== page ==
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Building society gross mortgage lending increases by a third in Q1 – BSA

  • 24/05/2021
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Building society gross mortgage lending increases by a third in Q1 – BSA
Gross mortgage lending from building societies rose 33 per cent to £17.9bn in Q1 compared to the same period last year, figures from the Building Society Association (BSA) showed.


Lending also increased from £15.9bn in the previous quarter, a 13 per cent change. 

The number of mortgages approved also rose 18 per cent compared to the first three months of 2020, with 118,843 loans authorised between January and March this year. This was slightly down on Q4 however, where lenders approved 121,761 mortgages. 

The market share held by building societies remained flat at 23 per cent. Mutuals held outstanding mortgage balances of £342.5bn in Q1. 

Robin Fieth (pictured), chief executive of the BSA, said: “The housing and mortgage markets remained at full tilt throughout the first three months of the year as buyers rushed to take advantage of the stamp duty holiday that was originally scheduled to finish on 31 March.” 

Some 26,000 first-time buyers received their mortgage through a building society during the quarter. 

Looking ahead, Fieth called for a reduction in house prices to support younger buyers and a reconsideration of the stress test in light of low interest rates.  

He added: “A levelling-off in house price growth would be welcome, particularly for younger buyers who continue to struggle to raise the necessary deposit or meet the regulatory affordability criteria.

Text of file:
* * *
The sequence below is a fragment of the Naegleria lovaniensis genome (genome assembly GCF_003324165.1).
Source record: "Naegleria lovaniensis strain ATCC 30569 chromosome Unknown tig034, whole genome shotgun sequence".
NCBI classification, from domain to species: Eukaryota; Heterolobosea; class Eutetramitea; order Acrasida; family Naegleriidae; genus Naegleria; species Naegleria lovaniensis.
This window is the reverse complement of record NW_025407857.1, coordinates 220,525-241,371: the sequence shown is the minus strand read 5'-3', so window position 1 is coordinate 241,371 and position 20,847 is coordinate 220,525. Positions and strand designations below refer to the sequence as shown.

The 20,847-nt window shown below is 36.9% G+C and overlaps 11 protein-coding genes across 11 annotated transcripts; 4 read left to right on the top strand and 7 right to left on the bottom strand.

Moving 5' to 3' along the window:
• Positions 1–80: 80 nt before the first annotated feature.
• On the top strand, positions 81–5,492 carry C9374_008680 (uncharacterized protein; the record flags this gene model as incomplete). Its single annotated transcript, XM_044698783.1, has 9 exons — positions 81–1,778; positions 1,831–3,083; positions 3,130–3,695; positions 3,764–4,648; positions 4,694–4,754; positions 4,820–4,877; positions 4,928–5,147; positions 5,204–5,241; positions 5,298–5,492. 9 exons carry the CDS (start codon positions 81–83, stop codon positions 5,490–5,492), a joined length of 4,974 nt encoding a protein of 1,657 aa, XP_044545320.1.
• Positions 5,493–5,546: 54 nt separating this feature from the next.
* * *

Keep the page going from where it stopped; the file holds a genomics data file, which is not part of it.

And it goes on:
“With interest rates likely to remain low for some time, a reduction in the mandated three per cent stress test would be welcome, although a thorough assessment of a borrower’s ability to repay remains essential.”  


Support needed to avoid repossessions 

Fieth added: “Although most borrowers who took advantage of a mortgage payment deferral have resumed payments, a small proportion are in longer term financial difficulty even before the government support schemes like furlough finish.  

“Lenders will continue to offer tailored forbearance, but it is inevitable that repossession will be the only possible alternative for some, although it remains an absolute last resort for lenders.  

He said: “We have been urging the government to do what they did in the financial crisis and reduce the waiting time for government help through the support for mortgage interest (SMI) loan from 39 weeks to 13.   

“Repossession brings dislocation and distress – the very last thing that promotes economic recovery.  SMI also represents far better value to the taxpayer than rehousing costs and housing benefit.” 


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